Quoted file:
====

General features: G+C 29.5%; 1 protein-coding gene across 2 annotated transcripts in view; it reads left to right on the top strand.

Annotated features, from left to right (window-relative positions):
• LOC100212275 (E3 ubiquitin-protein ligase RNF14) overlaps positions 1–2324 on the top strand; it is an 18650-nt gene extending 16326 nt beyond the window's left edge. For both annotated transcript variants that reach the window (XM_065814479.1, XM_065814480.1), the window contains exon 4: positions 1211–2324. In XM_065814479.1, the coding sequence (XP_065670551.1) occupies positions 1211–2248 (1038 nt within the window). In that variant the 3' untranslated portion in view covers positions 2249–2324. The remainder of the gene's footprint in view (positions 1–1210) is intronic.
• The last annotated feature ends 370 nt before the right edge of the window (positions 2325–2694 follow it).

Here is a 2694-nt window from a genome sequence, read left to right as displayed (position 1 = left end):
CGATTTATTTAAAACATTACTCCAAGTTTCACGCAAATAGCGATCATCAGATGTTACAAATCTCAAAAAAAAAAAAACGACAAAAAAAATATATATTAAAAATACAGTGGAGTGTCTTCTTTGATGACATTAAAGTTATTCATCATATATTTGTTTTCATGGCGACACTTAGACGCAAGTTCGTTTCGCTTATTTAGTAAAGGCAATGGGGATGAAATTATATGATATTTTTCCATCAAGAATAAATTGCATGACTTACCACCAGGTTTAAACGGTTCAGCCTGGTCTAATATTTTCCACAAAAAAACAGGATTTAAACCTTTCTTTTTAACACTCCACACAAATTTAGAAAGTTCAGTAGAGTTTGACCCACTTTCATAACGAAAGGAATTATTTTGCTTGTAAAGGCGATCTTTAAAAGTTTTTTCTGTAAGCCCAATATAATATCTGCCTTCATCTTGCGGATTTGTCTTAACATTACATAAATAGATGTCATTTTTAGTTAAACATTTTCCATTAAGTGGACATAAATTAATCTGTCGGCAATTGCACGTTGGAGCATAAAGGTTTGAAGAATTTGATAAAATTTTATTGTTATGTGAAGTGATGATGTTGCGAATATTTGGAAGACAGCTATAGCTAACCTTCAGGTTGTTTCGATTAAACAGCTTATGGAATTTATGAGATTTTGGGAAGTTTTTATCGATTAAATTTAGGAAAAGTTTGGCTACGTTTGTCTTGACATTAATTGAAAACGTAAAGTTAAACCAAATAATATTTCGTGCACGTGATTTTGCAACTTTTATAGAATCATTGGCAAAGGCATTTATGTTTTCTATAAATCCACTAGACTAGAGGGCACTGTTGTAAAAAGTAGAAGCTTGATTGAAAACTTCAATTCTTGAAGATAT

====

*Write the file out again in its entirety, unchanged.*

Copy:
General features: G+C 29.5%; 1 protein-coding gene across 2 annotated transcripts in view; it reads left to right on the top strand.

Annotated features, from left to right (window-relative positions):
• LOC100212275 (E3 ubiquitin-protein ligase RNF14) overlaps positions 1–2324 on the top strand; it is an 18650-nt gene extending 16326 nt beyond the window's left edge. For both annotated transcript variants that reach the window (XM_065814479.1, XM_065814480.1), the window contains exon 4: positions 1211–2324. In XM_065814479.1, the coding sequence (XP_065670551.1) occupies positions 1211–2248 (1038 nt within the window). In that variant the 3' untranslated portion in view covers positions 2249–2324. The remainder of the gene's footprint in view (positions 1–1210) is intronic.
• The last annotated feature ends 370 nt before the right edge of the window (positions 2325–2694 follow it).

Here is a 2694-nt window from a genome sequence, read left to right as displayed (position 1 = left end):
CGATTTATTTAAAACATTACTCCAAGTTTCACGCAAATAGCGATCATCAGATGTTACAAATCTCAAAAAAAAAAAAACGACAAAAAAAATATATATTAAAAATACAGTGGAGTGTCTTCTTTGATGACATTAAAGTTATTCATCATATATTTGTTTTCATGGCGACACTTAGACGCAAGTTCGTTTCGCTTATTTAGTAAAGGCAATGGGGATGAAATTATATGATATTTTTCCATCAAGAATAAATTGCATGACTTACCACCAGGTTTAAACGGTTCAGCCTGGTCTAATATTTTCCACAAAAAAACAGGATTTAAACCTTTCTTTTTAACACTCCACACAAATTTAGAAAGTTCAGTAGAGTTTGACCCACTTTCATAACGAAAGGAATTATTTTGCTTGTAAAGGCGATCTTTAAAAGTTTTTTCTGTAAGCCCAATATAATATCTGCCTTCATCTTGCGGATTTGTCTTAACATTACATAAATAGATGTCATTTTTAGTTAAACATTTTCCATTAAGTGGACATAAATTAATCTGTCGGCAATTGCACGTTGGAGCATAAAGGTTTGAAGAATTTGATAAAATTTTATTGTTATGTGAAGTGATGATGTTGCGAATATTTGGAAGACAGCTATAGCTAACCTTCAGGTTGTTTCGATTAAACAGCTTATGGAATTTATGAGATTTTGGGAAGTTTTTATCGATTAAATTTAGGAAAAGTTTGGCTACGTTTGTCTTGACATTAATTGAAAACGTAAAGTTAAACCAAATAATATTTCGTGCACGTGATTTTGCAACTTTTATAGAATCATTGGCAAAGGCATTTATGTTTTCTATAAATCCACTAGACTAGAGGGCACTGTTGTAAAAAGTAGAAGCTTGATTGAAAACTTCAATTCTTGAAGATAT